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How to build a high-powered microscope with Lego and cheap smartphone lenses

Lego microscope
(Image credit: github.com/tobetz)

It’s incredible how much power we're carrying around in our pockets, without even realizing it. For instance, did you know modern smartphones have lenses so advanced that you can use them to see individual cells?

Recently, scientists at the Universities of Göttingen and Münster in Germany decided to take advantage of this. And so they found a way to combine these lenses – which they bought for just a few dollars each – inside a Lego structure, to build a low-cost but high-resolution microscope. 

This is no toy: in fact, this device is powerful enough to rival the larger and more expensive microscopes commonly used in scientific labs. And the researchers have shared a step-by-step guide for building your own, here.

(Image credit: github.com/tobetz)

(Image credit: github.com/tobetz)

If you don't have the required parts already, you can order them all on the web, and there's no need for specialist equipment or a 3D printer.

This free guide includes the building instructions for the microscope, along with details of the lenses you need and where you can buy them.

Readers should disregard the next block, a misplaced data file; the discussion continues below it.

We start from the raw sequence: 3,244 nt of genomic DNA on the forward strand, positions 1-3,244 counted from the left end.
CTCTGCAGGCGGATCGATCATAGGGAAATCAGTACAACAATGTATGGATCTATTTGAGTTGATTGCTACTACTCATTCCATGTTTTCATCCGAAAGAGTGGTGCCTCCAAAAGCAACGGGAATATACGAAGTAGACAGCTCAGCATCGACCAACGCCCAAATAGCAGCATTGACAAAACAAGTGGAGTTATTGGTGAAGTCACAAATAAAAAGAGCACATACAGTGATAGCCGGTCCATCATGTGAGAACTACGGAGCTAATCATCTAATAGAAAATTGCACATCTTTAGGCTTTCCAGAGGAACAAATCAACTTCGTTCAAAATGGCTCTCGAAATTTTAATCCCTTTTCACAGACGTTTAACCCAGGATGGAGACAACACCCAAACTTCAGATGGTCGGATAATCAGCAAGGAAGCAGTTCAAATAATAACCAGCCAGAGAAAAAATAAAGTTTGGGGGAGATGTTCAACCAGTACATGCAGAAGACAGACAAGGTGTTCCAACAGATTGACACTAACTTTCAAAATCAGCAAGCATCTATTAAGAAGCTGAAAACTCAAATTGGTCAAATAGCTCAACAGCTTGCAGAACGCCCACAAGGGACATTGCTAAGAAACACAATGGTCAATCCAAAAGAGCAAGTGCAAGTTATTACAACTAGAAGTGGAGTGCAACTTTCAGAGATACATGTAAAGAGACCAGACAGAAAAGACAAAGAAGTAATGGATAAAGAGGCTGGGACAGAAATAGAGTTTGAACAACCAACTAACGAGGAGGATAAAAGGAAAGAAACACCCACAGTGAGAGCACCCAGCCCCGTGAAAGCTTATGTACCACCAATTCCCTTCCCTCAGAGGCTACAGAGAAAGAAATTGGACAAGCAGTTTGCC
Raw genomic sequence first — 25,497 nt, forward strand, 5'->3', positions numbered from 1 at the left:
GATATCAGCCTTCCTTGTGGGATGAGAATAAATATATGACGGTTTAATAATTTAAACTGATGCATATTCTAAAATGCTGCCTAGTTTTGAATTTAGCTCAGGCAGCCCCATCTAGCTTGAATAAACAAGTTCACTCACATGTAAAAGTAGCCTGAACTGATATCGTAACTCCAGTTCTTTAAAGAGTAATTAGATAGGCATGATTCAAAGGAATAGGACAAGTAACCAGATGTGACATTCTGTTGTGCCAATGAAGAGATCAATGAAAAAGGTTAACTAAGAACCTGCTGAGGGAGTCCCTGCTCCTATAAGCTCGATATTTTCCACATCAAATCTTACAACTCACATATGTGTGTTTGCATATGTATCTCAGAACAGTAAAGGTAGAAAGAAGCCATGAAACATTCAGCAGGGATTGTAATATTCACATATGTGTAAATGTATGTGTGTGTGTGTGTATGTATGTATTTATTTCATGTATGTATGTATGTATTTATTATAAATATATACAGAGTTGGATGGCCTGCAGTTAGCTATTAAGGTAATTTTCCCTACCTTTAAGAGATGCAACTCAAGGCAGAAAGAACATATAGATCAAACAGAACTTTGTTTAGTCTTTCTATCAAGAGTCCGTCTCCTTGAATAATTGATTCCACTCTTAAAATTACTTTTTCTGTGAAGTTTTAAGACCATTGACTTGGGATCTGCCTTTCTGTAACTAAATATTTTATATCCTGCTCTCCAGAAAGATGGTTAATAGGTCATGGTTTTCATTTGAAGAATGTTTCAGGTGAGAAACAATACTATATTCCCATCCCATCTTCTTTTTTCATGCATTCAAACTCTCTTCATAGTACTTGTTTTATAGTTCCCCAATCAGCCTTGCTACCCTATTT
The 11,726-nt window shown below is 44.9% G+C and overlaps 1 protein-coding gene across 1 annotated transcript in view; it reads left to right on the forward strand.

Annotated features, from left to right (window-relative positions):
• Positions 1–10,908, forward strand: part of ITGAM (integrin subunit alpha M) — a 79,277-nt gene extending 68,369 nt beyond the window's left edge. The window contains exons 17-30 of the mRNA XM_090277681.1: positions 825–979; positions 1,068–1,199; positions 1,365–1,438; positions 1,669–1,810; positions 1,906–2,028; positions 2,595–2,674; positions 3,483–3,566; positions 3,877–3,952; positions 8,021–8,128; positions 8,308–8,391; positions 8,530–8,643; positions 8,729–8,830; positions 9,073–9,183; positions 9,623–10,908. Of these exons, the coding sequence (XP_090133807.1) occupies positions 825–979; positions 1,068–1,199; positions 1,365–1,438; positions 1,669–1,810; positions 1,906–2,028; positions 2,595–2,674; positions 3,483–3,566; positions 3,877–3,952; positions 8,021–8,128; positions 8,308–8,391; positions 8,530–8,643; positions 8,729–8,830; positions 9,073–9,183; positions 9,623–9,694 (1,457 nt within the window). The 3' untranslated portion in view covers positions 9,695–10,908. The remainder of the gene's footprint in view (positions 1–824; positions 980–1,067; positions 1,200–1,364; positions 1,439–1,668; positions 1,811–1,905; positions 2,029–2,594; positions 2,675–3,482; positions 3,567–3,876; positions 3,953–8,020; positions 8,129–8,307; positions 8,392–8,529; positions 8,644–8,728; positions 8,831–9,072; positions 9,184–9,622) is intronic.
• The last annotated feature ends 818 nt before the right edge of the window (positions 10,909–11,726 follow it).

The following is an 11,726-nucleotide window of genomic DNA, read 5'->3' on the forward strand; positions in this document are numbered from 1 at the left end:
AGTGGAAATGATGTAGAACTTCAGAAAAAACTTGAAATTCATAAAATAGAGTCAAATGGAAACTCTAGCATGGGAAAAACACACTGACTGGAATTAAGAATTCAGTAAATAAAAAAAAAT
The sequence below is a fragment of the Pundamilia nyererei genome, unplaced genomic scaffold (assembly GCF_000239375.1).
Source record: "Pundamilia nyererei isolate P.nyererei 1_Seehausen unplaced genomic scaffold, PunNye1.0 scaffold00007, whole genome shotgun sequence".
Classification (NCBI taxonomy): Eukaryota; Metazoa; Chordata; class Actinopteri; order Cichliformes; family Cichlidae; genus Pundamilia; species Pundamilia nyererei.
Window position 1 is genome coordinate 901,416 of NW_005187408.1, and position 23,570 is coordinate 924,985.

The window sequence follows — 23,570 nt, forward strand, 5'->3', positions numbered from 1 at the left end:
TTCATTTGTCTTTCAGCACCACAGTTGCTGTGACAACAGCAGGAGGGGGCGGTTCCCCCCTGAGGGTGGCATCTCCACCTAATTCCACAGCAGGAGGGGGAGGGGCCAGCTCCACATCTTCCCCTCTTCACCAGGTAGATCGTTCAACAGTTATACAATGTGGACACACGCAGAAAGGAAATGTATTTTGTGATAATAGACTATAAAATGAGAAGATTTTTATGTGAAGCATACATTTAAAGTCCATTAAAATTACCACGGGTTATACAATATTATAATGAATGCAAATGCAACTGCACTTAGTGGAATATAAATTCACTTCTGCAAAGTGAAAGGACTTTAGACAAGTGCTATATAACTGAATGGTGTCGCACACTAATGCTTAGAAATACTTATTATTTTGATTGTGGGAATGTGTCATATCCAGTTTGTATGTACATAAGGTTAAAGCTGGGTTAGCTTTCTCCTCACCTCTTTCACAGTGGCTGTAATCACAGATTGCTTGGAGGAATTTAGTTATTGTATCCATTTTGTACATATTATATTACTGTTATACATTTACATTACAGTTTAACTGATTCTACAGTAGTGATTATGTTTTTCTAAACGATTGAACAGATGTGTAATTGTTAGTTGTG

The smartphone lens the researchers recommend using is taken from an iPhone 5s camera module, which are currently available on eBay for just a few dollars. Plus they've even provided links to buy the specific Lego bricks, if you don't already have them in your toy cupboard.

(Image credit: github.com/tobetz)

The construction of the microscope is simple enough that even kids of nine and upwards can complete it with adult supervision, making for a fun and rewarding family or school project. 

That said, this device is not just for kids. The ability to image micrometer-sized objects will have obvious appeal to adults too, whether you want to do so for your own scientific research, as part of an art project, or just for fun. 

If the idea spreads, we wonder if smartphone companies will take note, and start making their own versions. Could we be seeing the first iCroscopes in Apple Stores soon? If so, we'll be the first to let you know about it.

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Tom May is a freelance writer and editor specializing in art, photography, design and travel. He has been editor of Professional Photography magazine, associate editor at Creative Bloq, and deputy editor at net magazine. He has also worked for a wide range of mainstream titles including The Sun, Radio Times, NME, Heat, Company and Bella.